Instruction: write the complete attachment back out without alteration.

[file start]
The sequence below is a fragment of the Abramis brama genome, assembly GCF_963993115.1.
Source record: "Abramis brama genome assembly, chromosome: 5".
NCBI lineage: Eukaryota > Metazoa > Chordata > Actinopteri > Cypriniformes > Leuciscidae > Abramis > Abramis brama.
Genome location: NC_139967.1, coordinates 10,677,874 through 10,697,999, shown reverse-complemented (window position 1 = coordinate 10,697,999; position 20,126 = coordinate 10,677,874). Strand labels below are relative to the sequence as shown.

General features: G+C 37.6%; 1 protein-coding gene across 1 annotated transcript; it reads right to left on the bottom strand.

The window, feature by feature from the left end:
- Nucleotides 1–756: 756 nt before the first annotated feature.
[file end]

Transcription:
The sequence below is a fragment of the Abramis brama genome, assembly GCF_963993115.1.
Source record: "Abramis brama genome assembly, chromosome: 5".
NCBI lineage: Eukaryota > Metazoa > Chordata > Actinopteri > Cypriniformes > Leuciscidae > Abramis > Abramis brama.
Genome location: NC_139967.1, coordinates 10,677,874 through 10,697,999, shown reverse-complemented (window position 1 = coordinate 10,697,999; position 20,126 = coordinate 10,677,874). Strand labels below are relative to the sequence as shown.

General features: G+C 37.6%; 1 protein-coding gene across 1 annotated transcript; it reads right to left on the bottom strand.

The window, feature by feature from the left end:
- Nucleotides 1–756: 756 nt before the first annotated feature.